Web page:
Driveline is but an extension of the people in Tim's life who have helped him keep the outside world away. Tim's father Chris—who is himself something of a recluse—is another one of Tim's human shields. Chris used to do interviews happily, but now he, too, isn't one to be bothered by journalists. "I quit doing media a long time ago," he told me over the phone. "It's hard to know who to trust."

It took me three calls before Chris finally picked up the phone. When he did, we only talked for a few minutes. Tim was surprised that I got his dad on the phone at all: "He actually picked up?" he said, shocked.

Even as he deflected, Chris seemed to hint at his son's rising stock among major league teams. "I wanna let all this s--t settle," he said. "All this dust flying around. With all these scouts—it's just been crazy this week, and now he's lookin' like he's gonna sign with someone, so that'll kick other dust all up. Call me on Tuesday or something. And if I don't pick up, just leave a damn voicemail."

So why would Tim want to come back to the national spotlight, away from the protection of the people of Madison Park? Cribby thinks that it is Tim's intense drive. "This has nothing to do with the money," he told me. "It has everything to do with a personal vendetta against everybody who kinda wrote him off." Cribby told me that the chip on Tim's shoulder has been around since he was in Little League. "'You're just too small, Tim.' And now, 'You're not gonna hold up, Tim.' That drives him," Cribby continued. "That fuels his fire. This is all about him wanting to compete."

ANAHEIM, CA - JULY 29:    Tim Lincecum #55 of the Los Angeles Angels sits in the dugout after the first inning of the game against the Boston Red Sox at Angel Stadium of Anaheim on July 29, 2016 in Anaheim, California.  (Photo by Jayne Kamin-Oncea/Getty I
Jayne Kamin-Oncea/Getty Images

I thought about this during my three days of getting shot down and ignored by most people I could find who knew Tim. My last night in town, I pulled up at a Tex-Mex restaurant down the block from The Attic. While sitting at the bar eating a quesadilla, I unexpectedly spotted Tim at a table in the middle of the restaurant with two friends. He was wearing shorts, leggings, a navy Team USA jacket and backward black snapback cap, with some hair poking through the gap.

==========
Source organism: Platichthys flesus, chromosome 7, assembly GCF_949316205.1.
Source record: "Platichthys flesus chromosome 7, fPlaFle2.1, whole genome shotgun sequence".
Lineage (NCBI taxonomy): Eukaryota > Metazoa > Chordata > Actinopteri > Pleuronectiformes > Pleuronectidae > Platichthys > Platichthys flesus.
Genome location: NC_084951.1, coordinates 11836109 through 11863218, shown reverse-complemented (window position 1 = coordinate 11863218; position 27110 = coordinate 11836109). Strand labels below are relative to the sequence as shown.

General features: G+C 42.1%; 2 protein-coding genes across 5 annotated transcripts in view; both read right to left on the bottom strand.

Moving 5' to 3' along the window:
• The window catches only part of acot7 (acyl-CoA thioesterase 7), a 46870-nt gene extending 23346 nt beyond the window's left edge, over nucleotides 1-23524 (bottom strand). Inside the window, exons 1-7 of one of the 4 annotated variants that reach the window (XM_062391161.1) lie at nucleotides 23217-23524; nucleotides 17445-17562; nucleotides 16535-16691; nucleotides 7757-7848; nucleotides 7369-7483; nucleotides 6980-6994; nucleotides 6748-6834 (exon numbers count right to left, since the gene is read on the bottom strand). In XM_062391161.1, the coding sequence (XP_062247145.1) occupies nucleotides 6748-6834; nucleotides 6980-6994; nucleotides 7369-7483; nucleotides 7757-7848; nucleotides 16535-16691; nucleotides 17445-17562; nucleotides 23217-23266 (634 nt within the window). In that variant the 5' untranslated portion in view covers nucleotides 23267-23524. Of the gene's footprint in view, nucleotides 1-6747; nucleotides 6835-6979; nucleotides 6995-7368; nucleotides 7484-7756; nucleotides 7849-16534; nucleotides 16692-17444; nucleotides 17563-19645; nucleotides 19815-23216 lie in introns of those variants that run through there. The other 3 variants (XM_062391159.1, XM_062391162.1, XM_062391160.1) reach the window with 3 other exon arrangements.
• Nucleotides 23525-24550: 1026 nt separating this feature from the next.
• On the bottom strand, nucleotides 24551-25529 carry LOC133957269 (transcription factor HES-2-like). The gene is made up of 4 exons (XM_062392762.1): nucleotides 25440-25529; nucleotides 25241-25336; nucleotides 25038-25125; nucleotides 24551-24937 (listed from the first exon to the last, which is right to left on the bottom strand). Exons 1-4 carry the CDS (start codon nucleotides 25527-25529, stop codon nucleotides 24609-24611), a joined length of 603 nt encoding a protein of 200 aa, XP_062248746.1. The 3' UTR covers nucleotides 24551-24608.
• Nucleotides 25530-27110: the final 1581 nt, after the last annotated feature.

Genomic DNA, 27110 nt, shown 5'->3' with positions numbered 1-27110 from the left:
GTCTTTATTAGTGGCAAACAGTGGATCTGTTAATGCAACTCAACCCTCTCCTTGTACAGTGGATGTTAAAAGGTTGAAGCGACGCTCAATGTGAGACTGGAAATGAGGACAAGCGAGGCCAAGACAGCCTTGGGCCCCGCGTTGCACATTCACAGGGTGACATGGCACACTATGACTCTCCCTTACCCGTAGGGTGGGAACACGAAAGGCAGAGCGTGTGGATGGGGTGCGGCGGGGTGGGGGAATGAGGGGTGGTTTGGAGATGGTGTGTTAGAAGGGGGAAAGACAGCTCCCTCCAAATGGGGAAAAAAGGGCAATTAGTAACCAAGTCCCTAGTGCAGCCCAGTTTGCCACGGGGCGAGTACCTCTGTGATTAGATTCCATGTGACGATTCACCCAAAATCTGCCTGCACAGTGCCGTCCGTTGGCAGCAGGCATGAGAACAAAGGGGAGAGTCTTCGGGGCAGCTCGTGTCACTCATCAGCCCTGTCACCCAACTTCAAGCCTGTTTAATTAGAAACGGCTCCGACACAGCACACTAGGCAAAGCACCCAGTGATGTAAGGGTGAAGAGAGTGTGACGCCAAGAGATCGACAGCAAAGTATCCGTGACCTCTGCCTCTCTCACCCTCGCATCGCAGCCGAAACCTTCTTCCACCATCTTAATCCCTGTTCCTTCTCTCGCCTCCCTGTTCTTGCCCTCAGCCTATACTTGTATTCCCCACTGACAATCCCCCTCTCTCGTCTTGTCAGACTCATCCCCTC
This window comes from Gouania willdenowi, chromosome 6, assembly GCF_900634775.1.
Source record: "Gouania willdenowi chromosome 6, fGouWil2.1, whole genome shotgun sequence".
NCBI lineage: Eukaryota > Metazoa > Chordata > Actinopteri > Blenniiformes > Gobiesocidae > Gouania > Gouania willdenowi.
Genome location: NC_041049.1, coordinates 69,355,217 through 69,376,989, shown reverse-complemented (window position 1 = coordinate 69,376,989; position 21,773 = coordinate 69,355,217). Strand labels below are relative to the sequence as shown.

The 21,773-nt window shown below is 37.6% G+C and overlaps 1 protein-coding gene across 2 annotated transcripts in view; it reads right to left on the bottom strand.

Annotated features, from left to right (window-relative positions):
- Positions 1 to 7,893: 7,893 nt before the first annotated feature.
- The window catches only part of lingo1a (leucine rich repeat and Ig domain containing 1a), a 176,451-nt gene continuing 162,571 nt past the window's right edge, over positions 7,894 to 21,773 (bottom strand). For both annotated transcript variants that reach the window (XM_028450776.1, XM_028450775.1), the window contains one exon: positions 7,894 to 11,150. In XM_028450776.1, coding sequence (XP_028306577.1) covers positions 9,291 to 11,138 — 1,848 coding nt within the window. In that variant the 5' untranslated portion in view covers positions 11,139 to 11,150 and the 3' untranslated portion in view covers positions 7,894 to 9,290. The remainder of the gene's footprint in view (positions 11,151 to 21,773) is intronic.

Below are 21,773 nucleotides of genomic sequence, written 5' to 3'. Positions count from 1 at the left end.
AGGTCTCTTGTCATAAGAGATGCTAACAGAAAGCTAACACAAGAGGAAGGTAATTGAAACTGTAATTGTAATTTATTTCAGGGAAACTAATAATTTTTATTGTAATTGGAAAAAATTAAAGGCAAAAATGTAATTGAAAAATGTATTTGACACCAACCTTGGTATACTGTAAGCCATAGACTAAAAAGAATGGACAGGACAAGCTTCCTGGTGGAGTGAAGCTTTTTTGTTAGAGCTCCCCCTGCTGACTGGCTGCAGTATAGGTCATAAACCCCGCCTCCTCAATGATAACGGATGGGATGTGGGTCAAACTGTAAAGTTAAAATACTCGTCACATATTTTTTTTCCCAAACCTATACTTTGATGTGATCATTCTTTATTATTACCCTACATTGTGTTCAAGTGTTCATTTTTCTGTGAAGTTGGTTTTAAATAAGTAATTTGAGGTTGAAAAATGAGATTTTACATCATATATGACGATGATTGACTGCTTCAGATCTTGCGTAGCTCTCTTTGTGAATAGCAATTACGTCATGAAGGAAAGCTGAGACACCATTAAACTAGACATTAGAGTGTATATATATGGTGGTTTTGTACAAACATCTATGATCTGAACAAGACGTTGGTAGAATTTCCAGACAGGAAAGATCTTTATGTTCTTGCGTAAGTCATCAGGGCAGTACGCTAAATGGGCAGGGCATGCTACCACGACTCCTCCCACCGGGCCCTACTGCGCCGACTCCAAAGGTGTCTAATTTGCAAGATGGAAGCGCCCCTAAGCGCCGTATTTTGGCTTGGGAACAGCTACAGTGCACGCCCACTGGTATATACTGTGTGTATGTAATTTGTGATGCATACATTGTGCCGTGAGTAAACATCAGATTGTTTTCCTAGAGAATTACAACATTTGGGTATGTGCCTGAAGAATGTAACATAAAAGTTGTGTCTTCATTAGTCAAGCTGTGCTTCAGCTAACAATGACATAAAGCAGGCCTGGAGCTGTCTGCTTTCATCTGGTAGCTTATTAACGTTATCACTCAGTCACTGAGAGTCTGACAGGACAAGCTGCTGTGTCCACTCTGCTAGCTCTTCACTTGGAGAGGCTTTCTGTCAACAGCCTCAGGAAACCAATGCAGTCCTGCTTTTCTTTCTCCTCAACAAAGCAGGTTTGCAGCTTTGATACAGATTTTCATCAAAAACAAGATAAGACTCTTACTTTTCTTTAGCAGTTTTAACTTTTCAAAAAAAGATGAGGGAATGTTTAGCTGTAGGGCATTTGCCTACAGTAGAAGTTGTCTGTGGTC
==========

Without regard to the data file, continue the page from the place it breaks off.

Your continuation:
I considered paying their bill or buying them a pitcher of margaritas—possibly earning a few minutes of facetime—before deciding I didn't want to interrupt. When they finished eating, the thought of people wondering about Tim's whereabouts compelled me to follow them outside. I found Tim squatting on a bench like a catcher, scrolling through his phone, waiting for his friend to get the car.

When I introduced myself, Tim became noticeably tense—his shoulders clenched up under his jacket—but he surprisingly chatted with me for a couple of minutes. He was an attentive listener. When I made a joke, he laughed. He said he didn't remember his agent passing along my interview request.

A voice called Tim's name from the street. A blue sedan pulled up. As we parted ways, I asked Tim about his comeback and mentioned the theories his father and Cribby offered—that money didn't matter, that Tim just wanted to compete again, to prove himself again. Tim said that's all true. This is about seeing what he can still do. "That's the only reason I'm doing this," he said. He grinned. "Not for guys like you."


Brandon Sneed is a writer-at-large for B/R Mag and the author of Head In The Game: The Mental Engineering of the World's Elite Athletes. His writing has previously appeared in Outside, ESPN The Magazine and more, and has received mention in The Best American Sports Writing. Follow him on Twitter: @brandonsneed.